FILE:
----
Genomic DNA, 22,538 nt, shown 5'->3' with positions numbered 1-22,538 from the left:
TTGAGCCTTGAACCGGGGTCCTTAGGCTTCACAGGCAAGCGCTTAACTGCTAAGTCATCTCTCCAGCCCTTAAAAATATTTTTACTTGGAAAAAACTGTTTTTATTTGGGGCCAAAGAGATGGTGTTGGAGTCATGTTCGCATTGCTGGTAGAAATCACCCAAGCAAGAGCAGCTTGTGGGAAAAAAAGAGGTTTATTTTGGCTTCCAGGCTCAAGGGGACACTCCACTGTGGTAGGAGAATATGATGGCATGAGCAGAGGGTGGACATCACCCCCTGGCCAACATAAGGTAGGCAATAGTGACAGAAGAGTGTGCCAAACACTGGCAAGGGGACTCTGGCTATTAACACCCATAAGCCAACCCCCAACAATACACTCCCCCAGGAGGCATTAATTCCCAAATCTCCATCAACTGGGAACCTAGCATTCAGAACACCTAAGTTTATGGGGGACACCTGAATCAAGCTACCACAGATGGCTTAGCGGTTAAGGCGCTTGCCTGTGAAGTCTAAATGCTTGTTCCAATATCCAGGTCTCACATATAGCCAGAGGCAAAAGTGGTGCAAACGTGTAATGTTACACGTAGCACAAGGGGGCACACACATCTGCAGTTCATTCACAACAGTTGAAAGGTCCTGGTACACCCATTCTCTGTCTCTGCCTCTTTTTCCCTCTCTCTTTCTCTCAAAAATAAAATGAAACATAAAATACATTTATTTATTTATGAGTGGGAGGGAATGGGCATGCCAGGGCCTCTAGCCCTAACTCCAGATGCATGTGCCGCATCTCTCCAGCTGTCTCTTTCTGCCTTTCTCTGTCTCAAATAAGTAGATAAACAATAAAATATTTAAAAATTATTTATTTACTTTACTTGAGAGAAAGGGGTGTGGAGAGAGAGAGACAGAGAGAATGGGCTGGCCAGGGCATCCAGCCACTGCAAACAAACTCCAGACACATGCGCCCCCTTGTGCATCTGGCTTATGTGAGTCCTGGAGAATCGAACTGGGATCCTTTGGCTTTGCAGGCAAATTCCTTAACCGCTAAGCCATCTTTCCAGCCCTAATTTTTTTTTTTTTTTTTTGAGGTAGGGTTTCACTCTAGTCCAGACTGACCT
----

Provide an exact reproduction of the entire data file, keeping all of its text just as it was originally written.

Genomic DNA, 22,538 nt, shown 5'->3' with positions numbered 1-22,538 from the left:
TTGAGCCTTGAACCGGGGTCCTTAGGCTTCACAGGCAAGCGCTTAACTGCTAAGTCATCTCTCCAGCCCTTAAAAATATTTTTACTTGGAAAAAACTGTTTTTATTTGGGGCCAAAGAGATGGTGTTGGAGTCATGTTCGCATTGCTGGTAGAAATCACCCAAGCAAGAGCAGCTTGTGGGAAAAAAAGAGGTTTATTTTGGCTTCCAGGCTCAAGGGGACACTCCACTGTGGTAGGAGAATATGATGGCATGAGCAGAGGGTGGACATCACCCCCTGGCCAACATAAGGTAGGCAATAGTGACAGAAGAGTGTGCCAAACACTGGCAAGGGGACTCTGGCTATTAACACCCATAAGCCAACCCCCAACAATACACTCCCCCAGGAGGCATTAATTCCCAAATCTCCATCAACTGGGAACCTAGCATTCAGAACACCTAAGTTTATGGGGGACACCTGAATCAAGCTACCACAGATGGCTTAGCGGTTAAGGCGCTTGCCTGTGAAGTCTAAATGCTTGTTCCAATATCCAGGTCTCACATATAGCCAGAGGCAAAAGTGGTGCAAACGTGTAATGTTACACGTAGCACAAGGGGGCACACACATCTGCAGTTCATTCACAACAGTTGAAAGGTCCTGGTACACCCATTCTCTGTCTCTGCCTCTTTTTCCCTCTCTCTTTCTCTCAAAAATAAAATGAAACATAAAATACATTTATTTATTTATGAGTGGGAGGGAATGGGCATGCCAGGGCCTCTAGCCCTAACTCCAGATGCATGTGCCGCATCTCTCCAGCTGTCTCTTTCTGCCTTTCTCTGTCTCAAATAAGTAGATAAACAATAAAATATTTAAAAATTATTTATTTACTTTACTTGAGAGAAAGGGGTGTGGAGAGAGAGAGACAGAGAGAATGGGCTGGCCAGGGCATCCAGCCACTGCAAACAAACTCCAGACACATGCGCCCCCTTGTGCATCTGGCTTATGTGAGTCCTGGAGAATCGAACTGGGATCCTTTGGCTTTGCAGGCAAATTCCTTAACCGCTAAGCCATCTTTCCAGCCCTAATTTTTTTTTTTTTTTTTTGAGGTAGGGTTTCACTCTAGTCCAGACTGACCT